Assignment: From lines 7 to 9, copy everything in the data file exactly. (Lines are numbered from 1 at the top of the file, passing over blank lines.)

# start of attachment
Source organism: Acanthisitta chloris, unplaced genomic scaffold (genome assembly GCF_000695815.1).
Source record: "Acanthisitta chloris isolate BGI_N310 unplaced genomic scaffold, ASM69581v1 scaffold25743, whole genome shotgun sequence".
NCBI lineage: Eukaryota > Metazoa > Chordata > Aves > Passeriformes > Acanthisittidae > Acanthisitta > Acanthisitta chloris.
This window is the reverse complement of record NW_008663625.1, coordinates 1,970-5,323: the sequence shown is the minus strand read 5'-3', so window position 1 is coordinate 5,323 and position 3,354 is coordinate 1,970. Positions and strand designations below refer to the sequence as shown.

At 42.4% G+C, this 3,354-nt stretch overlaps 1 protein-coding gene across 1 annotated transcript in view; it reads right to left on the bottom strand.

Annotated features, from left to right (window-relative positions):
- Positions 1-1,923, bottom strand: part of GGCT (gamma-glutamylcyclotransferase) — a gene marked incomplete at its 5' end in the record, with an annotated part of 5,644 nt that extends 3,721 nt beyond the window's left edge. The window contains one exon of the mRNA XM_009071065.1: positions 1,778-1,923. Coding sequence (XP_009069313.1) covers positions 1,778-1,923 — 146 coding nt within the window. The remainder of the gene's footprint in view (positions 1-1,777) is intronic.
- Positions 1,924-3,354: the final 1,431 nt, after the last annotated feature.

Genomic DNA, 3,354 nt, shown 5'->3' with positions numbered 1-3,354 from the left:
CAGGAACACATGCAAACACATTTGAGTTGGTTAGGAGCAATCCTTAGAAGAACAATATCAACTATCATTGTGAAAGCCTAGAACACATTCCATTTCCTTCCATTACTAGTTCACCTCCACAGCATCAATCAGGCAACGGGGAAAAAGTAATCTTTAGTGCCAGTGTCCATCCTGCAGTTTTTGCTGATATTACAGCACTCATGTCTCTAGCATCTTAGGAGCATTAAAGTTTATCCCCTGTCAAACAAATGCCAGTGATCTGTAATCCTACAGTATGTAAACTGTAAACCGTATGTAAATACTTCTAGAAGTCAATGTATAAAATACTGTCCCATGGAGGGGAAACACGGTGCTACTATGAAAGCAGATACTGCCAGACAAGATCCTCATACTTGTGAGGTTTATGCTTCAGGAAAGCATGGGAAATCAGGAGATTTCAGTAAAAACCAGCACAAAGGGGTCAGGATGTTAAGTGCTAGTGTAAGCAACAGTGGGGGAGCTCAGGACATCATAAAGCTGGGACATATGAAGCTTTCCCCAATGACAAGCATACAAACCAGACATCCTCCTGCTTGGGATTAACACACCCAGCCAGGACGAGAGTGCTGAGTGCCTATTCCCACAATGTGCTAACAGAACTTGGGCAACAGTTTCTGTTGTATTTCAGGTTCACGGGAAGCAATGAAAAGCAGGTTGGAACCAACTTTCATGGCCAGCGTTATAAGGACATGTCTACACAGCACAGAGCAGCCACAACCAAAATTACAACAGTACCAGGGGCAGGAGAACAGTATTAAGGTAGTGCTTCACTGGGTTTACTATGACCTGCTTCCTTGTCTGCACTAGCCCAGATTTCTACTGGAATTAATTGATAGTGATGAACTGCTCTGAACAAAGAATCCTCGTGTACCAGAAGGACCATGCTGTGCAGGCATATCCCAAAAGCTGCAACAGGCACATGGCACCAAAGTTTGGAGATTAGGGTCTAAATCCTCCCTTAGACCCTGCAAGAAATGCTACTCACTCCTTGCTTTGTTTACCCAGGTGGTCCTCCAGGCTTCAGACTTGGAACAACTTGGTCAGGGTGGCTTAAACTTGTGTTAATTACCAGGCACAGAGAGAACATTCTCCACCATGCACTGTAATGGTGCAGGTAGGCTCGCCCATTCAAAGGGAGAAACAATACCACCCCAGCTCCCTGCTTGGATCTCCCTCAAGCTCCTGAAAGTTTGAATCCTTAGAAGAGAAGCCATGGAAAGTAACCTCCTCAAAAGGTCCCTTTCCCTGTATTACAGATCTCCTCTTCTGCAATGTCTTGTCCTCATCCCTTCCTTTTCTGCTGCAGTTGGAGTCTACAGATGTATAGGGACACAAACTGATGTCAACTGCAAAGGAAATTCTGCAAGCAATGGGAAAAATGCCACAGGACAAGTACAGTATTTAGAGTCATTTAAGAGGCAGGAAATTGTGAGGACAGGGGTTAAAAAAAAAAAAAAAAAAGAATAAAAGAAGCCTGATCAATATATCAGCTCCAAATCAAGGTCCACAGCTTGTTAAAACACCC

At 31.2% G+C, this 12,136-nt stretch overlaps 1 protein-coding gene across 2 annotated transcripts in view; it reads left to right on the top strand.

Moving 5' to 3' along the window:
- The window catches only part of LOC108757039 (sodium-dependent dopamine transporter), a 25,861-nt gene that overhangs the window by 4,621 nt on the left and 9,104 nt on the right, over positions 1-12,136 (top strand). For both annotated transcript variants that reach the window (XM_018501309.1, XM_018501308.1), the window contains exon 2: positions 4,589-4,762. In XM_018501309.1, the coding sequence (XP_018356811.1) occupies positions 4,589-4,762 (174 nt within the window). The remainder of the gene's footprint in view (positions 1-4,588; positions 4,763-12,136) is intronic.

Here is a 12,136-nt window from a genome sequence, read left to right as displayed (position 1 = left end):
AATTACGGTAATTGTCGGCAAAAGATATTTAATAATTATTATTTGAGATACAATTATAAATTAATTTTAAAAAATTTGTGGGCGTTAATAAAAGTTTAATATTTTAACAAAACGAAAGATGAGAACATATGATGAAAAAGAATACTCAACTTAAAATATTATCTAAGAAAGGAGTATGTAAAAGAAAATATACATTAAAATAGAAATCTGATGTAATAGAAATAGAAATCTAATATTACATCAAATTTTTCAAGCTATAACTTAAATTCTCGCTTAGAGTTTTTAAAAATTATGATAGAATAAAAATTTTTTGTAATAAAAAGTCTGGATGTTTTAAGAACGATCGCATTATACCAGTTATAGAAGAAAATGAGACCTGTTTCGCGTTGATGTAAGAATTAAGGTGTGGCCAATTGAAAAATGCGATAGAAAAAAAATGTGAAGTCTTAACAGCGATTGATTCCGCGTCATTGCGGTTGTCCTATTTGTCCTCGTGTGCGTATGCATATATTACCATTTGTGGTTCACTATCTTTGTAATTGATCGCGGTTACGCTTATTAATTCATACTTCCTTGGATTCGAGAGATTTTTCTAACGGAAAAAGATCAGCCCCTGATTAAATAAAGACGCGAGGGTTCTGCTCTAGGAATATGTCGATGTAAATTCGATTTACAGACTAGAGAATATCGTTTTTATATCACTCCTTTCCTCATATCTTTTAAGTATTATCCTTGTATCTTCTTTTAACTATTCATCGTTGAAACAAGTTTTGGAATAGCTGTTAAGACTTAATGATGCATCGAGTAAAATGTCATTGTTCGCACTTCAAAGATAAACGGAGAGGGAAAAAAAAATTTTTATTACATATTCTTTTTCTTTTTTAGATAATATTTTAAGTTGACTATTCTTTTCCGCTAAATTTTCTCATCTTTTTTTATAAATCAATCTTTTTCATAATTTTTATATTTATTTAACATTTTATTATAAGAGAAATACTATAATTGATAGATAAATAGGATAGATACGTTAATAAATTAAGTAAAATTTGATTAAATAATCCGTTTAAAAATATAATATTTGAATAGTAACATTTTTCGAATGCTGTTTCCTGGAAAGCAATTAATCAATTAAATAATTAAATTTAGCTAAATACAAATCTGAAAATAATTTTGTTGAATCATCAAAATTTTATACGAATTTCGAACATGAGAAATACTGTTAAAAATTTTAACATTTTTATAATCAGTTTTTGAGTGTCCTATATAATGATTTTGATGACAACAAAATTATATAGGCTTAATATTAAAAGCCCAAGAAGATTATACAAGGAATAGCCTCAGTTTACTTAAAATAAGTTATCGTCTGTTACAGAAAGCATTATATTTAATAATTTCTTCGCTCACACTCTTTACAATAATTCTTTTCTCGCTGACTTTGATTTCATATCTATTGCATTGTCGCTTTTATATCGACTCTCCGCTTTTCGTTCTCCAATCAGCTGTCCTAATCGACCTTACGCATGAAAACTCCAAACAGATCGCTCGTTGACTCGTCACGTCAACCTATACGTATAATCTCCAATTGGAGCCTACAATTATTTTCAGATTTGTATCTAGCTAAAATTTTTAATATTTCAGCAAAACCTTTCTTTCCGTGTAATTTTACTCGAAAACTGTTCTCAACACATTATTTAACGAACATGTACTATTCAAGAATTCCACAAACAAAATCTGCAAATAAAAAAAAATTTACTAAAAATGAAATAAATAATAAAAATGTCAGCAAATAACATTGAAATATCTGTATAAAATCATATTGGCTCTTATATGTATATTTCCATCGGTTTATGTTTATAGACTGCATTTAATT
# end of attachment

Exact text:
- Positions 1-1,923, bottom strand: part of GGCT (gamma-glutamylcyclotransferase) — a gene marked incomplete at its 5' end in the record, with an annotated part of 5,644 nt that extends 3,721 nt beyond the window's left edge. The window contains one exon of the mRNA XM_009071065.1: positions 1,778-1,923. Coding sequence (XP_009069313.1) covers positions 1,778-1,923 — 146 coding nt within the window. The remainder of the gene's footprint in view (positions 1-1,777) is intronic.
- Positions 1,924-3,354: the final 1,431 nt, after the last annotated feature.

Genomic DNA, 3,354 nt, shown 5'->3' with positions numbered 1-3,354 from the left: